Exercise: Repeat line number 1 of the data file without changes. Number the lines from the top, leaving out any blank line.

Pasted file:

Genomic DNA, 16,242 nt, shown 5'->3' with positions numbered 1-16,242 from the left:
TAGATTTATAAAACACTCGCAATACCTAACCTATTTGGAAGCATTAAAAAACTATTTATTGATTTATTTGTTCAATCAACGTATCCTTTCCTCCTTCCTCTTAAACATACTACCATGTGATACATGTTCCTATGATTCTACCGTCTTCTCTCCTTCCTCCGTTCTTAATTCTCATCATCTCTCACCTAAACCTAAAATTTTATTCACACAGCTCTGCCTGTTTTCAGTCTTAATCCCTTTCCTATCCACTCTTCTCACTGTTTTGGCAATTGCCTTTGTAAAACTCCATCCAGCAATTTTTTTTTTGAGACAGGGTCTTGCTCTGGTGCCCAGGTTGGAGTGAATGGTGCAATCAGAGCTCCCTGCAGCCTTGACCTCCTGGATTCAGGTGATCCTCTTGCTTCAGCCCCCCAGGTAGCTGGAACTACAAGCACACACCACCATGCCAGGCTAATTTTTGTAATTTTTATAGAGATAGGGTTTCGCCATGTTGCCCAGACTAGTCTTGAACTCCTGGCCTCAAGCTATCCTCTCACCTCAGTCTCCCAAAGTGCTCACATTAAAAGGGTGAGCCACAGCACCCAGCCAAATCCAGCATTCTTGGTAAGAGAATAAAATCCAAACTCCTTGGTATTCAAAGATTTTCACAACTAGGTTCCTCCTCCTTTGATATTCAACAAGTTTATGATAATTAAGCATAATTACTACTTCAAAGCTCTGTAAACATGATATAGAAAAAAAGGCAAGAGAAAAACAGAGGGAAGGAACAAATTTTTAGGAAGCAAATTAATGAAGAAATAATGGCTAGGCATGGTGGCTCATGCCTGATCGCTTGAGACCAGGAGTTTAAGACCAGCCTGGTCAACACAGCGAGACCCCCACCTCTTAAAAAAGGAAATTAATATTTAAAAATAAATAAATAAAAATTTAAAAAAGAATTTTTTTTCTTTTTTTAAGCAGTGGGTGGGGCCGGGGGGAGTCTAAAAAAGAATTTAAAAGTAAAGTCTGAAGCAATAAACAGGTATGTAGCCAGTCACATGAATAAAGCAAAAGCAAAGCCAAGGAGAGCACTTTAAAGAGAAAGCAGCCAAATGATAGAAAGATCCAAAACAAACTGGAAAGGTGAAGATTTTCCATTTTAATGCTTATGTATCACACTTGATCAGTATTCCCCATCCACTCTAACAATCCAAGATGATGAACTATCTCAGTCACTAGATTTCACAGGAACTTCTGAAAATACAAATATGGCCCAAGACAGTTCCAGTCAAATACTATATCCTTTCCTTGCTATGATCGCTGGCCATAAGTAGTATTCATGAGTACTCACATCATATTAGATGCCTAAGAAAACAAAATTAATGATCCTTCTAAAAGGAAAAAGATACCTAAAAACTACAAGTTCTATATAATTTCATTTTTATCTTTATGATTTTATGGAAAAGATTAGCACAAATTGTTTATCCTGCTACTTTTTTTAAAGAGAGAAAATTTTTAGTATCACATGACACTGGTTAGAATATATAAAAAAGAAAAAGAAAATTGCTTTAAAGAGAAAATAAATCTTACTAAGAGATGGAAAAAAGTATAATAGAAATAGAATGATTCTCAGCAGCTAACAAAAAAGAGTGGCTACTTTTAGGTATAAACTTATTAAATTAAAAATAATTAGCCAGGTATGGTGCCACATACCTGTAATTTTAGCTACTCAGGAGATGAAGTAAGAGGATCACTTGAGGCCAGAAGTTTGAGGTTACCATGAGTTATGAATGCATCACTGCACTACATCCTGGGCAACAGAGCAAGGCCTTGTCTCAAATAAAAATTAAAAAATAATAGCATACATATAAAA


Genomic DNA, 16,242 nt, shown 5'->3' with positions numbered 1-16,242 from the left: